Phase transformations in shock compacted magnetic materials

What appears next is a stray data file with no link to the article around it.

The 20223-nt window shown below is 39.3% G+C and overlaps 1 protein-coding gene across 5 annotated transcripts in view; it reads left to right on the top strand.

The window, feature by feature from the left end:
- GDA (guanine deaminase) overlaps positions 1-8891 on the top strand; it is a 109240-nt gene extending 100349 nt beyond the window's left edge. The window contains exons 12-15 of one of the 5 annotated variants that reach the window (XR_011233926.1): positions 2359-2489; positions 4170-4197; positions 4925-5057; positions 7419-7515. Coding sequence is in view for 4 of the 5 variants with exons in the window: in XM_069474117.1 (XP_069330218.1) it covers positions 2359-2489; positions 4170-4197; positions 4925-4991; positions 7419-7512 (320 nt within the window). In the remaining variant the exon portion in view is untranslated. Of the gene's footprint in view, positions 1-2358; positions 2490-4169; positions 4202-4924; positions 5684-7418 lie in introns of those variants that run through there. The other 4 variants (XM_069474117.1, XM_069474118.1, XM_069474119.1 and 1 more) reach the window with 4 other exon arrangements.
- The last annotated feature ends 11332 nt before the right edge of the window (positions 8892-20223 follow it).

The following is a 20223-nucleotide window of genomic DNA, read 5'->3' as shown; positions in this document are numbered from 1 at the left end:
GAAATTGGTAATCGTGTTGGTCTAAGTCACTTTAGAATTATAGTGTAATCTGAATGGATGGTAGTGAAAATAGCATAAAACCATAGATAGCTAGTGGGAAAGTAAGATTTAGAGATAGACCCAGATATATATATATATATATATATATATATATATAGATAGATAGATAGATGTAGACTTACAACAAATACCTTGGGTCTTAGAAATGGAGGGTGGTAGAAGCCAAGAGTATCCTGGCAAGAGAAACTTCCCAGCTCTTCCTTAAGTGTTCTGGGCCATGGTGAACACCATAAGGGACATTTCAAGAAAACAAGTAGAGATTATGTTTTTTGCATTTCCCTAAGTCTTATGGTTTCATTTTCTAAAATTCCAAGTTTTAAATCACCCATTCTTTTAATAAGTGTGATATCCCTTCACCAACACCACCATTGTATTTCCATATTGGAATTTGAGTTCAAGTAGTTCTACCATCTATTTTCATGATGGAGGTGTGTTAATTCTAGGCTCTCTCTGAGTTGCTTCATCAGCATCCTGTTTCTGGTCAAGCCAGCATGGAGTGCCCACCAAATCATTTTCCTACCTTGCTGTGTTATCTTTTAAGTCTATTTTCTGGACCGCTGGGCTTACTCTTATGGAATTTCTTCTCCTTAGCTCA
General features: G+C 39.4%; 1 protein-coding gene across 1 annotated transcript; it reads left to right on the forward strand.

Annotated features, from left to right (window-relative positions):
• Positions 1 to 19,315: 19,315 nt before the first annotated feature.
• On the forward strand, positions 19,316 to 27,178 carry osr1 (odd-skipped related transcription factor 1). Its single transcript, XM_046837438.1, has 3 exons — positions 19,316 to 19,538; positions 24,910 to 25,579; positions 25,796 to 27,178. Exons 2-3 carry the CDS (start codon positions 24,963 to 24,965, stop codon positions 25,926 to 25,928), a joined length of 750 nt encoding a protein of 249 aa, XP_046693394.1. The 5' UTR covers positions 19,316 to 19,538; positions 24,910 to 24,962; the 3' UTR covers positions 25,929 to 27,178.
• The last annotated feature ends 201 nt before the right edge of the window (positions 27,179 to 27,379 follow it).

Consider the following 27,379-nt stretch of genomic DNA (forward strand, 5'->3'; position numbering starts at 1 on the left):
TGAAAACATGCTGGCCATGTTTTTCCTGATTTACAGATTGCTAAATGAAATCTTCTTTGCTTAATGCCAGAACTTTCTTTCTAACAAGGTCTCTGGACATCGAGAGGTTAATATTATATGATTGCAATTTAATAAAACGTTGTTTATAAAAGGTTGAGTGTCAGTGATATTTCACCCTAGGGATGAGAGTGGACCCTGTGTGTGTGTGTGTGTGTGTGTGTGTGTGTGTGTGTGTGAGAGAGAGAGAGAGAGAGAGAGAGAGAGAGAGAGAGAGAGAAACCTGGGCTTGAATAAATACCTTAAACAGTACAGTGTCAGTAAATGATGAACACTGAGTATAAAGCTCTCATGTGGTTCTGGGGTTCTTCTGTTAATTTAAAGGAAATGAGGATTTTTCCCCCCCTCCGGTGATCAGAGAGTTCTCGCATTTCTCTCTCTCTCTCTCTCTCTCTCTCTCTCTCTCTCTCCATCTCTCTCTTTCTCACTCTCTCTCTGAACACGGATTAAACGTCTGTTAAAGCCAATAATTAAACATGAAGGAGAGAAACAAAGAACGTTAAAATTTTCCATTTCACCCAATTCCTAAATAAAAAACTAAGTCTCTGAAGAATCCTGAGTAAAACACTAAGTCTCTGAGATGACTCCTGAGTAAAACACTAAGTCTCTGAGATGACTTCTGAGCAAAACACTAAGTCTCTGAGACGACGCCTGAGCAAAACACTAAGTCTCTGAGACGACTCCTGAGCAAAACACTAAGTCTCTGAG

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Shock compaction experiments were performed on soft magnetic phases Fe₄N and Fe₁₆N₂, and hard magnetic phases Nd₂Fe₁₄B and Sm₂Fe₁₇N₃ in order to determine their thermo-mechanical stability during shock loading and explore the possibility of fabricating a textured nanocomposite magnet. Gas gun experiments performed on powders pressed in a three capsule fixture showed phase transformations occurring in Fe₄N, Fe₁₆N₂, and Nd₂Fe₁₄B, while Sm₂Fe₁₇N₃ was observed to be relatively stable. Shock compaction of FCC Fe₄N resulted in a partial transformation to HCP Fe₃N, consistent with previous reports of the transition occurring at a static pressure of ~3 GPa. Shock compaction of Fe₁₆N₂ produced decomposition products alpha-Fe, Fe₄N, and FeN due to a combination of thermal effects associated with dynamic void collapse and plastic deformation. Decomposition of Nd-Fe-B, producing alpha-Fe and amorphous Nd-Fe-B, was observed in several shock consolidated samples and is attributed to deformation associated with shock compaction, similar to decomposition reported in ball milled Nd-Fe-B. No decomposition was observed in shock compacted samples of Sm-Fe-N, which is consistent with literature reports showing decomposition occurring only in samples compacted at a pressure above ~15 GPa. Nd-Fe-B and Sm-Fe-N were shown to accommodate deformation primarily by grain size reduction, especially in large grained materials. Hard/Soft composite magnetic materials were formed by mixing single crystal particles of Nd-Fe-B with iron nanoparticles, and the alignment-by-magnetic-field technique was able to introduce significant texture into green compacts of this mixture. While problems with decomposition of the Nd₂Fe₁₄B phase prevented fabricating bulk magnets from the aligned green compacts, retention of the nanoscale morphology of the alpha-Fe particles and the high alignment of the green compacts shows promise for future development of textured nanocomposite magnets through shock compaction.